To meet market demand for specialty cider apples, growers in the United States require cost-effective orchard practices to be cost competitive with other agricultural production systems. In the United Kingdom, which has a long history of cider production and is the world’s largest producer of cider as well as the largest market, fruit is almost exclusively harvested by machine (National Association of Cider Makers, 2010). Specialty cider apple growers use tractor-mounted tree shakers to knock fruit to the ground, then tractor-mounted air blowers and mechanical brushes are used to sweep up the fruit from the orchard floor (Fitzgerald et al., 2013; Lea, 2008). These methods were developed for traditional orchards with large, widely spaced trees, and are still used today in the United Kingdom as cider production is focused in regions where trees on dwarfing rootstock are not sufficiently productive (K. Evans, personal communication).
Washington State is the largest producer of apples in the United States, and with around 156,000 acres of apples, accounted for 48% of the U.S. apple supply in 2011 [U.S. Department of Agriculture (USDA), 2014]. Modern dessert apple orchards include dwarfing rootstock and trellis systems with 1200 to 1800 trees/acre (Fallahi, 2012; Lehnert, 2010; Marshall and Andrews 1994; Schotzko and Granatstein, 2005; Washington State University Extension, 2013). New specialty cider apple orchards in Washington include semidwarfing rootstocks and ≈700 trees/acre (Galinato et al., 2014). Cider fruit is harvested by hand, and hand harvest accounts for 46% of the total annual variable costs when the orchard is in full production (Galinato et al., 2014). Fruit size of most cider apple varieties is smaller than standard dessert apple varieties, and it can take up to four times longer to pick one bin of cider apples than a bin of dessert apples (A. Zimmerman, personal communication). Cost of harvest labor is a significant consideration especially in areas without a large agricultural labor force, where labor costs are high, or both.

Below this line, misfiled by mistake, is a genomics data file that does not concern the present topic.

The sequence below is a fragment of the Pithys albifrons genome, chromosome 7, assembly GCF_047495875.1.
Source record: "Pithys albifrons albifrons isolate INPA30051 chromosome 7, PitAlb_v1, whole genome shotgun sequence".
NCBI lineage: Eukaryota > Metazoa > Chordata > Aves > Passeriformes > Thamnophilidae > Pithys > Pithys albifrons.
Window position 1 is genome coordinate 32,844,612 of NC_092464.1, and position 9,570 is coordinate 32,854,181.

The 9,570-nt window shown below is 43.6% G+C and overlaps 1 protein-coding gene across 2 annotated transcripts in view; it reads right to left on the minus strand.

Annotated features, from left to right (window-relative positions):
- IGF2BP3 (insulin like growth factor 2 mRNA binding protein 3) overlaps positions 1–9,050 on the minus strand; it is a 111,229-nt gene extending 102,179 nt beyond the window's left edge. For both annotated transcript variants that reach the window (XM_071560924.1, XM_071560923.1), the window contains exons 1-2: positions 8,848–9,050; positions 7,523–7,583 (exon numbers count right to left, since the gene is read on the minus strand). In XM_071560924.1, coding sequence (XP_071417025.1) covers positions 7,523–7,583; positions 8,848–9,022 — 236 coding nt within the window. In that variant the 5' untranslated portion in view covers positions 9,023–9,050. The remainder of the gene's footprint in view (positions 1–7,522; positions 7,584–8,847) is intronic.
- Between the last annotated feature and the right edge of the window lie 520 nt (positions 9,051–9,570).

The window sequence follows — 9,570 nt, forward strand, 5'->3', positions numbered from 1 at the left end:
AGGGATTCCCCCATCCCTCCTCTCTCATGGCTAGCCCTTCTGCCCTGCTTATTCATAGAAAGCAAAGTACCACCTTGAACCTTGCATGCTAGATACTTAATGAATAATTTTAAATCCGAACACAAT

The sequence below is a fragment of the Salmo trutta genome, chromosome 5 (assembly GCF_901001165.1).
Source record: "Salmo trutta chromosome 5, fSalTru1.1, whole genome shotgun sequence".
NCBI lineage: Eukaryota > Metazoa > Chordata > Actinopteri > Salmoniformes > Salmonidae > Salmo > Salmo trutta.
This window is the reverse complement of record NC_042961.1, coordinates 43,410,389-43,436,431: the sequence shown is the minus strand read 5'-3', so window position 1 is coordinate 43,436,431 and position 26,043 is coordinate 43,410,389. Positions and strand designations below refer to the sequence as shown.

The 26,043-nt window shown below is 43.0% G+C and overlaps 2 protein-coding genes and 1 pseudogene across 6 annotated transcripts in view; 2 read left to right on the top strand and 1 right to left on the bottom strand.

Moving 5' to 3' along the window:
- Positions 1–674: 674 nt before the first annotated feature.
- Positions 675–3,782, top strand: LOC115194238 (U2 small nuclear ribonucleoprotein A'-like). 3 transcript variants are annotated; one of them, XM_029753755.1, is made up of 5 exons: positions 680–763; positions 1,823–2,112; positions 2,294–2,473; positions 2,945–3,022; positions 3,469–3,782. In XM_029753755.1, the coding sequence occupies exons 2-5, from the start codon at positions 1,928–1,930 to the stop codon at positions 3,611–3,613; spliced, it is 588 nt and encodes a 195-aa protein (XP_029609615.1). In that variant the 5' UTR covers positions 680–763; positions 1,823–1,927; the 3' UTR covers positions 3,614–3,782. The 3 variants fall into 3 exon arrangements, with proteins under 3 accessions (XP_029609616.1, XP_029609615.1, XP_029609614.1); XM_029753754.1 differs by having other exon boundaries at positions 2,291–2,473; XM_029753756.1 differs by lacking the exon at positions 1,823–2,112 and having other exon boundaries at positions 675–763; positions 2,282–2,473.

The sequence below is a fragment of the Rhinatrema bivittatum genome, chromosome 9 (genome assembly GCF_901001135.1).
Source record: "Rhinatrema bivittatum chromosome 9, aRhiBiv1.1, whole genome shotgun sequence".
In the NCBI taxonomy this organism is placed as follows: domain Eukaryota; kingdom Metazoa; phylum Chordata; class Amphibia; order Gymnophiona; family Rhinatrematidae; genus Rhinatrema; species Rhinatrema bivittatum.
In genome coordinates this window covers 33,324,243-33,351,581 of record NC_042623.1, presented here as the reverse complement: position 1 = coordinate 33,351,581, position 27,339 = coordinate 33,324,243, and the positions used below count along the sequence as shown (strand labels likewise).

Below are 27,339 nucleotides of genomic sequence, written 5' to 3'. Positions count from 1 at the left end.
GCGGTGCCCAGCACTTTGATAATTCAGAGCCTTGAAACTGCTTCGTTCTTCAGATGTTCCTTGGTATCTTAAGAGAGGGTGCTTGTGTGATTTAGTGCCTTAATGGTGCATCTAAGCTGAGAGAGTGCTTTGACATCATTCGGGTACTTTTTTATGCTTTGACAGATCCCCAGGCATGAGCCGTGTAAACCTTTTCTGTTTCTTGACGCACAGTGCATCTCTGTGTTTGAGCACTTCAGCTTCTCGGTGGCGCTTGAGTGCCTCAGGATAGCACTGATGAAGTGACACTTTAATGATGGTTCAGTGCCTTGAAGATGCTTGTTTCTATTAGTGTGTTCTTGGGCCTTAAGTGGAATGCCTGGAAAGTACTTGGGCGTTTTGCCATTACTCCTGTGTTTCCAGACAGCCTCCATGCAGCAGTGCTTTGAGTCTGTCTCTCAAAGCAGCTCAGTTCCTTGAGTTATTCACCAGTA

Washington is also the leading raspberry (Rubus idaeus) production region in the United States, and with 9800 acres and 62.7 million pounds of production, accounted for 89% of the U.S. acreage and 65% of production in 2012 (USDA, 2014). Raspberries destined for the processing market are harvested with machines that are driven over the row. These over-the-row small fruit harvesters include vertically oriented spiked-drum shakers that rotate freely and cause fruit to drop (Funt et al., 1998). Fruit fall onto a catch plate, roll into cups, and are conveyed vertically to a cleaning and sorting belt at the top of the harvester. Sorted fruit are collected in field containers, which are then removed from the machine by hand at the end of the row by lowering the fruit collection platform. Over-the-row harvesters typically used for raspberry harvest in northwest Washington may be suitable for harvesting trellised cider apples. Small-scale cider apple growers generally press fruit within a few days to 1 month after harvest; therefore, fruit damage that occurs from machine harvest may negatively affect juice quality characteristics. In this 2-year study of ‘Brown Snout’ bittersweet specialty cider apple grafted onto M.27 and East Malling/Long Ashton 9 (EMLA9) rootstocks, we compared the total weight of harvested fruit, labor hours for harvest, tree and fruit damage, and fruit and juice quality for traditional hand harvest and mechanical harvest using an over-the-row small fruit harvester.